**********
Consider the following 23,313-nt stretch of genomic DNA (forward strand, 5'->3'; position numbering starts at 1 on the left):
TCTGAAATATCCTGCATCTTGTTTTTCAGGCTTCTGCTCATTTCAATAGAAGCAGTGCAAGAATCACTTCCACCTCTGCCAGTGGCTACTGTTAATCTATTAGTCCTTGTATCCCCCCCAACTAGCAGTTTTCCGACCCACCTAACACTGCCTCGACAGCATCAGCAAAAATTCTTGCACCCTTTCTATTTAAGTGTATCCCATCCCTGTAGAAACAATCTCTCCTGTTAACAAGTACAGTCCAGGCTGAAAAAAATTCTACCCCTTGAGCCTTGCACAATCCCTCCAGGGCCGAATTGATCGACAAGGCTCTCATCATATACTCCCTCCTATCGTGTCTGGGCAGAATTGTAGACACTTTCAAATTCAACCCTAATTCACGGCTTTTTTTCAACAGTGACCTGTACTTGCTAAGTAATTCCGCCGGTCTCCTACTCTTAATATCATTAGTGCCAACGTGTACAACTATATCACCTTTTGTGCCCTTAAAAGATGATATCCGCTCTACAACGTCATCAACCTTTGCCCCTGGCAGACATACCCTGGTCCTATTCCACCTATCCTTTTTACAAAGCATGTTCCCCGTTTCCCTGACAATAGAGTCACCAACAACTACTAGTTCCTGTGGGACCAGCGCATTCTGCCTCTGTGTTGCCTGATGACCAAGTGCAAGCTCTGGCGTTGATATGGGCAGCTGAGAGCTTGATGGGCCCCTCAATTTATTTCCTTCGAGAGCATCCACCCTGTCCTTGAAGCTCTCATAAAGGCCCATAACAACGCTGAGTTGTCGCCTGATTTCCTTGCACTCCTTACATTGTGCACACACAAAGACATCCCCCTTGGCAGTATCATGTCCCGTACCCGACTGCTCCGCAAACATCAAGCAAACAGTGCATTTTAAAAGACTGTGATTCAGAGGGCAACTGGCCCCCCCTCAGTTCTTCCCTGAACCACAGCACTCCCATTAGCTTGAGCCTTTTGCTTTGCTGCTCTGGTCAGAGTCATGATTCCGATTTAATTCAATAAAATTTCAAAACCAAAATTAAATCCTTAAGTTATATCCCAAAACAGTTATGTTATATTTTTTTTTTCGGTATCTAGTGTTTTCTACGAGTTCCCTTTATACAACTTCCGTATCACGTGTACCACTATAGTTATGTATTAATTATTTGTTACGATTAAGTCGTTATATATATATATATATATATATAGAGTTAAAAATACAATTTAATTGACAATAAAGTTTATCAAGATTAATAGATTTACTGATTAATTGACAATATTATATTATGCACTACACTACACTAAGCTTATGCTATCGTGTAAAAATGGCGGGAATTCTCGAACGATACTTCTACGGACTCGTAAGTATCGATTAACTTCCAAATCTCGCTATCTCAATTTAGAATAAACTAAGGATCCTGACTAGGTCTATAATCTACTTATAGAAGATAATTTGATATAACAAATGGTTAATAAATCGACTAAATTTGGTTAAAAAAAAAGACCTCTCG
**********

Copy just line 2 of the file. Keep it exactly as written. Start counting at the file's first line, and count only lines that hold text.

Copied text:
TCTGAAATATCCTGCATCTTGTTTTTCAGGCTTCTGCTCATTTCAATAGAAGCAGTGCAAGAATCACTTCCACCTCTGCCAGTGGCTACTGTTAATCTATTAGTCCTTGTATCCCCCCCAACTAGCAGTTTTCCGACCCACCTAACACTGCCTCGACAGCATCAGCAAAAATTCTTGCACCCTTTCTATTTAAGTGTATCCCATCCCTGTAGAAACAATCTCTCCTGTTAACAAGTACAGTCCAGGCTGAAAAAAATTCTACCCCTTGAGCCTTGCACAATCCCTCCAGGGCCGAATTGATCGACAAGGCTCTCATCATATACTCCCTCCTATCGTGTCTGGGCAGAATTGTAGACACTTTCAAATTCAACCCTAATTCACGGCTTTTTTTCAACAGTGACCTGTACTTGCTAAGTAATTCCGCCGGTCTCCTACTCTTAATATCATTAGTGCCAACGTGTACAACTATATCACCTTTTGTGCCCTTAAAAGATGATATCCGCTCTACAACGTCATCAACCTTTGCCCCTGGCAGACATACCCTGGTCCTATTCCACCTATCCTTTTTACAAAGCATGTTCCCCGTTTCCCTGACAATAGAGTCACCAACAACTACTAGTTCCTGTGGGACCAGCGCATTCTGCCTCTGTGTTGCCTGATGACCAAGTGCAAGCTCTGGCGTTGATATGGGCAGCTGAGAGCTTGATGGGCCCCTCAATTTATTTCCTTCGAGAGCATCCACCCTGTCCTTGAAGCTCTCATAAAGGCCCATAACAACGCTGAGTTGTCGCCTGATTTCCTTGCACTCCTTACATTGTGCACACACAAAGACATCCCCCTTGGCAGTATCATGTCCCGTACCCGACTGCTCCGCAAACATCAAGCAAACAGTGCATTTTAAAAGACTGTGATTCAGAGGGCAACTGGCCCCCCCTCAGTTCTTCCCTGAACCACAGCACTCCCATTAGCTTGAGCCTTTTGCTTTGCTGCTCTGGTCAGAGTCATGATTCCGATTTAATTCAATAAAATTTCAAAACCAAAATTAAATCCTTAAGTTATATCCCAAAACAGTTATGTTATATTTTTTTTTTCGGTATCTAGTGTTTTCTACGAGTTCCCTTTATACAACTTCCGTATCACGTGTACCACTATAGTTATGTATTAATTATTTGTTACGATTAAGTCGTTATATATATATATATATATATATAGAGTTAAAAATACAATTTAATTGACAATAAAGTTTATCAAGATTAATAGATTTACTGATTAATTGACAATATTATATTATGCACTACACTACACTAAGCTTATGCTATCGTGTAAAAATGGCGGGAATTCTCGAACGATACTTCTACGGACTCGTAAGTATCGATTAACTTCCAAATCTCGCTATCTCAATTTAGAATAAACTAAGGATCCTGACTAGGTCTATAATCTACTTATAGAAGATAATTTGATATAACAAATGGTTAATAAATCGACTAAATTTGGTTAAAAAAAAAGACCTCTCG